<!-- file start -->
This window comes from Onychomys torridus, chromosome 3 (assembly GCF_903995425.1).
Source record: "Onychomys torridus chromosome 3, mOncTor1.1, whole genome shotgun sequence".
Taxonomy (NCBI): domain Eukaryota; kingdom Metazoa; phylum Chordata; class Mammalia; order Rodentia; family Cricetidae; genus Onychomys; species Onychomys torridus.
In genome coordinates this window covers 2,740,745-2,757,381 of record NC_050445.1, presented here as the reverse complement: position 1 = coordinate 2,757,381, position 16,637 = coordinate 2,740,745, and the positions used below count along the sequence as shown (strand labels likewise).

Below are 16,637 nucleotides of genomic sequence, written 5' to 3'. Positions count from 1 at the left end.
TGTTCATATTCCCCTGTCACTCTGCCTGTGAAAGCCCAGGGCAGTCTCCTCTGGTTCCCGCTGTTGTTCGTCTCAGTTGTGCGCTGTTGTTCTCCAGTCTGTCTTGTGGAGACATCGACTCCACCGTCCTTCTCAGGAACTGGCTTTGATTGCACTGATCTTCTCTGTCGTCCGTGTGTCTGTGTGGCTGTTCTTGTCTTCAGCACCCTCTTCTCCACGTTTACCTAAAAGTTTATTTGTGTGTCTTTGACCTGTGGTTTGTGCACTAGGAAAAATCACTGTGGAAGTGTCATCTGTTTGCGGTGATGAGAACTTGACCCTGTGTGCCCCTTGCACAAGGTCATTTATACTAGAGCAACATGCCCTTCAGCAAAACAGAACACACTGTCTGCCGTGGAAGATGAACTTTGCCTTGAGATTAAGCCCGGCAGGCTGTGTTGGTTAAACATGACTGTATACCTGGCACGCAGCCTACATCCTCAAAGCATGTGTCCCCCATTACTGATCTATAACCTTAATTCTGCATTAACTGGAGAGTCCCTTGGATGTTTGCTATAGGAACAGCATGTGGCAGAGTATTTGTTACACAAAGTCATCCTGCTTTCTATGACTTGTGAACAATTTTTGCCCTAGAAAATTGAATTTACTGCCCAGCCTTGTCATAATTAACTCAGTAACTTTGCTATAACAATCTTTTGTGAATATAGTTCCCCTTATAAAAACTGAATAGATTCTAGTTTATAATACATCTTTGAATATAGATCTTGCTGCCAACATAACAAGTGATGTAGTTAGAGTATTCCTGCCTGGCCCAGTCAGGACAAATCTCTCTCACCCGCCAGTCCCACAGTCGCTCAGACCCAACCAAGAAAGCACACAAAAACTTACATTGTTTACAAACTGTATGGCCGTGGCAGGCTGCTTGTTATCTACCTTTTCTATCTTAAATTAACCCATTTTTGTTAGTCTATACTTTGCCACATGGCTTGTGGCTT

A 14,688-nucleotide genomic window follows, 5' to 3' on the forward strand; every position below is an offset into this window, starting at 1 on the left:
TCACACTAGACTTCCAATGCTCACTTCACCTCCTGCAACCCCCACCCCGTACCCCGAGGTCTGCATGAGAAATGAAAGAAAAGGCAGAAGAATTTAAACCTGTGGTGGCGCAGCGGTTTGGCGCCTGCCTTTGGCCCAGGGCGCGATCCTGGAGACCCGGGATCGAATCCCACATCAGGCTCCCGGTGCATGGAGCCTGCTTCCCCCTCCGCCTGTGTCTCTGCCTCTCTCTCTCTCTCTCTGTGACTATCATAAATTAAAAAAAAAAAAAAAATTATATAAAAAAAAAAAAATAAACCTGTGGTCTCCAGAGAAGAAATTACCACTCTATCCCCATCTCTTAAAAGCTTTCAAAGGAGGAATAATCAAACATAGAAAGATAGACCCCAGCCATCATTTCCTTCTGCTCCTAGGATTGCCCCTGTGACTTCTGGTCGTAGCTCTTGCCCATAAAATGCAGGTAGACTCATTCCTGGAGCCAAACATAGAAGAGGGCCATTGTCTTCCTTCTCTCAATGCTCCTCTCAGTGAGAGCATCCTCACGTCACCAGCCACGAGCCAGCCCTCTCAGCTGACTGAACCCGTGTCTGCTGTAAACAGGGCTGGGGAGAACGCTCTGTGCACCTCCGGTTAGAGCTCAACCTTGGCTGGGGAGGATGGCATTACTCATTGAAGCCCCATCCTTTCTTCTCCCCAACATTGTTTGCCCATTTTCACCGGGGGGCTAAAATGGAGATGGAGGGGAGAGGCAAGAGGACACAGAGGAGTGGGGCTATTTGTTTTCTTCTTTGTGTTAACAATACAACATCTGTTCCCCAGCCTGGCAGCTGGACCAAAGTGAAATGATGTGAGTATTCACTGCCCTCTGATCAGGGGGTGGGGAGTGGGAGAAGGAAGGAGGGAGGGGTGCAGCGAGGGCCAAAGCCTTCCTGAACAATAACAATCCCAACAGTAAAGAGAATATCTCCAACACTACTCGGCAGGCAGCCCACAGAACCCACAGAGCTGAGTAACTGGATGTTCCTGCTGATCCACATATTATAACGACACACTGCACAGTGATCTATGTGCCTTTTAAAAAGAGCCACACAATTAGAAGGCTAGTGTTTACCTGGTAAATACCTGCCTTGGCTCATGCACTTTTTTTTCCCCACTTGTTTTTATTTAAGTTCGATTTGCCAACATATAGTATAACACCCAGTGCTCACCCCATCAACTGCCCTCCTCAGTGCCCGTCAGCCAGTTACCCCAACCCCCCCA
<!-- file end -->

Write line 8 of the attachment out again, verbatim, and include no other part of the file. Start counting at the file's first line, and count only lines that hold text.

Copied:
TCACACTAGACTTCCAATGCTCACTTCACCTCCTGCAACCCCCACCCCGTACCCCGAGGTCTGCATGAGAAATGAAAGAAAAGGCAGAAGAATTTAAACCTGTGGTGGCGCAGCGGTTTGGCGCCTGCCTTTGGCCCAGGGCGCGATCCTGGAGACCCGGGATCGAATCCCACATCAGGCTCCCGGTGCATGGAGCCTGCTTCCCCCTCCGCCTGTGTCTCTGCCTCTCTCTCTCTCTCTCTGTGACTATCATAAATTAAAAAAAAAAAAAAAATTATATAAAAAAAAAAAAATAAACCTGTGGTCTCCAGAGAAGAAATTACCACTCTATCCCCATCTCTTAAAAGCTTTCAAAGGAGGAATAATCAAACATAGAAAGATAGACCCCAGCCATCATTTCCTTCTGCTCCTAGGATTGCCCCTGTGACTTCTGGTCGTAGCTCTTGCCCATAAAATGCAGGTAGACTCATTCCTGGAGCCAAACATAGAAGAGGGCCATTGTCTTCCTTCTCTCAATGCTCCTCTCAGTGAGAGCATCCTCACGTCACCAGCCACGAGCCAGCCCTCTCAGCTGACTGAACCCGTGTCTGCTGTAAACAGGGCTGGGGAGAACGCTCTGTGCACCTCCGGTTAGAGCTCAACCTTGGCTGGGGAGGATGGCATTACTCATTGAAGCCCCATCCTTTCTTCTCCCCAACATTGTTTGCCCATTTTCACCGGGGGGCTAAAATGGAGATGGAGGGGAGAGGCAAGAGGACACAGAGGAGTGGGGCTATTTGTTTTCTTCTTTGTGTTAACAATACAACATCTGTTCCCCAGCCTGGCAGCTGGACCAAAGTGAAATGATGTGAGTATTCACTGCCCTCTGATCAGGGGGTGGGGAGTGGGAGAAGGAAGGAGGGAGGGGTGCAGCGAGGGCCAAAGCCTTCCTGAACAATAACAATCCCAACAGTAAAGAGAATATCTCCAACACTACTCGGCAGGCAGCCCACAGAACCCACAGAGCTGAGTAACTGGATGTTCCTGCTGATCCACATATTATAACGACACACTGCACAGTGATCTATGTGCCTTTTAAAAAGAGCCACACAATTAGAAGGCTAGTGTTTACCTGGTAAATACCTGCCTTGGCTCATGCACTTTTTTTTCCCCACTTGTTTTTATTTAAGTTCGATTTGCCAACATATAGTATAACACCCAGTGCTCACCCCATCAACTGCCCTCCTCAGTGCCCGTCAGCCAGTTACCCCAACCCCCCCA